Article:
Comments (24)

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Thanks Lawrence for sharing, very interesting

LOL! Lawrence thanks for this great post. Really made my day :-) The next-to-last is the best, so subtle and powerful...

I've never heard of the word red-neck. I google it and the images and definition...seems a little derogative, isn't?

Maybe is for that, I didn't understand your entry.

@Mayte Foxworthy's stand-up act, like this piece, uses it as a light-hearted metaphor. In this case as a metaphor for manager's and leaders who do not get the modern workplace and the behaviors that are expected. It means they are stuck in the past. It's calling out what is not acceptable as way to treat people through some humor.

@Lawrence, thank you for your notes.

American humor sometimes is difficult for me. Still working on it :) Sincerely I went to a stand-up comedy a few months ago and still struggling to understand why the people laughed when the guy blame the public.

@Mayte My wife is I can appreciate exactly what you say! :) Some humor is cultural and requires deep language and cultural understanding to get. She sometimes translates Chinese humor for me when I ask her what is so funny...she's in hysterics laughing and I'm going "I don't get it"...

During one project that I participated, the chief in the other company been refered to the time a resource spend at their desk like "buttocks hours", and always said it does not means is productive by all the time is at their desk.
PS please remenber this is meant as humor

You might be a management red-neck if you think that waterfall makes your projects flow...

You might be a management red-neck if you think that using Scrum is what makes your company agile.

Good one, Aaaron

Haha... Now write one with the angle of Bill Engvall's Heeere's Your Sign routine.

You might be a redneck manager if you leave at noon, but expect everyone to stay till 6pm.
You might be a redneck manager if you insist everyone work the weekend, yet you forget to do the same.
I could go on and on...

Hey Larry, great piece of work.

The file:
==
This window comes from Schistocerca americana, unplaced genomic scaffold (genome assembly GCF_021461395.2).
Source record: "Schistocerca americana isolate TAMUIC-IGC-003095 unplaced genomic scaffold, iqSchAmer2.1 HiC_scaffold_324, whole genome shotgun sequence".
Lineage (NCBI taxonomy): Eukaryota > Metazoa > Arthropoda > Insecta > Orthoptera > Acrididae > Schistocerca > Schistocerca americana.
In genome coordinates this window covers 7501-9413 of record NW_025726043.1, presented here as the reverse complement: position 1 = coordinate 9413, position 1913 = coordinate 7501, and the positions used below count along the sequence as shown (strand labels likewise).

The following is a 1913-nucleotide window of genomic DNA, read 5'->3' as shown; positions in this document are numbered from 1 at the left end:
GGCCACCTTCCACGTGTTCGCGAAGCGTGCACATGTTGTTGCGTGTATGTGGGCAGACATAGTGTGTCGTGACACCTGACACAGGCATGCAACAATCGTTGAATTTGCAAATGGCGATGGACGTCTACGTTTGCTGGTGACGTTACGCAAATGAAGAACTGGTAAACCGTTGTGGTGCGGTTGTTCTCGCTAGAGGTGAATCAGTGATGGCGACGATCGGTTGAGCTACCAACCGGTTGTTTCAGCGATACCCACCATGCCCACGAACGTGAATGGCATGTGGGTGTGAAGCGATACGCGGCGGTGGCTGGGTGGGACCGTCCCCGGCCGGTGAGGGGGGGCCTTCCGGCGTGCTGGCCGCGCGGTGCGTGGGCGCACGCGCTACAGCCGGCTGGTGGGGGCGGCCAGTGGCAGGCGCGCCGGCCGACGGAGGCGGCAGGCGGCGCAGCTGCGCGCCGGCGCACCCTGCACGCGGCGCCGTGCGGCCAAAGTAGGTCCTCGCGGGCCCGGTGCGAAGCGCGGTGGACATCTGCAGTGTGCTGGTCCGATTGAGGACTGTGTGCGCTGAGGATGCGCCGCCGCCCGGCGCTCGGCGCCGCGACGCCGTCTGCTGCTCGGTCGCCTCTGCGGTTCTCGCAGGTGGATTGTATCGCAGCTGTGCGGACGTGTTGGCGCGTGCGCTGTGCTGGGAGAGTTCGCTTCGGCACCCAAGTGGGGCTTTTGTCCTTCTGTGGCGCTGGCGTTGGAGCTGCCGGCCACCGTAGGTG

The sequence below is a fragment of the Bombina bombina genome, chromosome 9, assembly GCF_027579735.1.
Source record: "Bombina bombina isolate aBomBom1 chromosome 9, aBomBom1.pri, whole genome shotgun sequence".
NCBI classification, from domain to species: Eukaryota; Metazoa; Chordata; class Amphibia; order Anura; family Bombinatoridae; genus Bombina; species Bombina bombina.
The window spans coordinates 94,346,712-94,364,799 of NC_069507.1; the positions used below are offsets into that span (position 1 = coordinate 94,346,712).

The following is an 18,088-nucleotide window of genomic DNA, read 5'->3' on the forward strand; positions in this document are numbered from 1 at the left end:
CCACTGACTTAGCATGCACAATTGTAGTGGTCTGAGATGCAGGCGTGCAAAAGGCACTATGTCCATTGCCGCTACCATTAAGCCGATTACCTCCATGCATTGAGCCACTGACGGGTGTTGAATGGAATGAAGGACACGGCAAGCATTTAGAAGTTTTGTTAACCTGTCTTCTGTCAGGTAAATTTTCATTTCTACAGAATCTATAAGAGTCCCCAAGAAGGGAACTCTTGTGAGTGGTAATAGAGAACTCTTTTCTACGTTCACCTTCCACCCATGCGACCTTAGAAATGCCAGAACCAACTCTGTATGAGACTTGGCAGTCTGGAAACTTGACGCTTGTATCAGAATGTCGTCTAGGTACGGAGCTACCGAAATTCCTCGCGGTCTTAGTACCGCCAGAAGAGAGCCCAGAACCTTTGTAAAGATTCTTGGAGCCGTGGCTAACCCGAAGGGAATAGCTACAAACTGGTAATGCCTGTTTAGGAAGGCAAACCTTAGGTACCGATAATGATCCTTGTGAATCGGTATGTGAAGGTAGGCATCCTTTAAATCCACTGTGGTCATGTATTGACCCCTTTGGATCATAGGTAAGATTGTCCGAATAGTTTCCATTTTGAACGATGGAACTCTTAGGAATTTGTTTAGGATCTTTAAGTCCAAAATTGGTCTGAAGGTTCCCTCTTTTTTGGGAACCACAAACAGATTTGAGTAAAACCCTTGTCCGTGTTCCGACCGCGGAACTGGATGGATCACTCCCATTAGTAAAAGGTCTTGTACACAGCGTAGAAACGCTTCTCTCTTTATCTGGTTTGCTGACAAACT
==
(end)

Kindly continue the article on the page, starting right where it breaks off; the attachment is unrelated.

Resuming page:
I have one for you too.

You might be a management red-neck if you refer to people as "resources!"

See you soon! (I hope)

Dan - Hope to see you soon too

Very funny Larry. Great way to kick off a Friday!
Also....You might be a management red-neck if you think "Agile" refers to the yoga class down the hall.

What's really sad, almost every single one of these applied to one previous manager I had and he's still getting promoted.

@rick I had a few in mind that I have come across lately at some client sites while I wrote it... :) which is sad considering how young some of them are..

Awesome Read Lawrence..
this immediately reminded me that Reward and Expert are the two core principles which help a PM control the team and get the work done. Power is less famous as the traditional ways are eventually graduating to agile methods.

With so many lists telling us what to do, it's refreshing to also see lists that aide in telling us what NOT to do. ;)

Thanks Lawrence, a good laugh.
What about, if you are working 70 hours because your team cannot get anything done right.
My experience is that, funny enough, the more you actually control the output (e.g. every email written to a customer) the more the general quality of work diminishes. Why? Because the team figures out, that they don't need to care, because you will correct them anyway.
Hope to read you soon again.

Thanks Lawrence, great piece!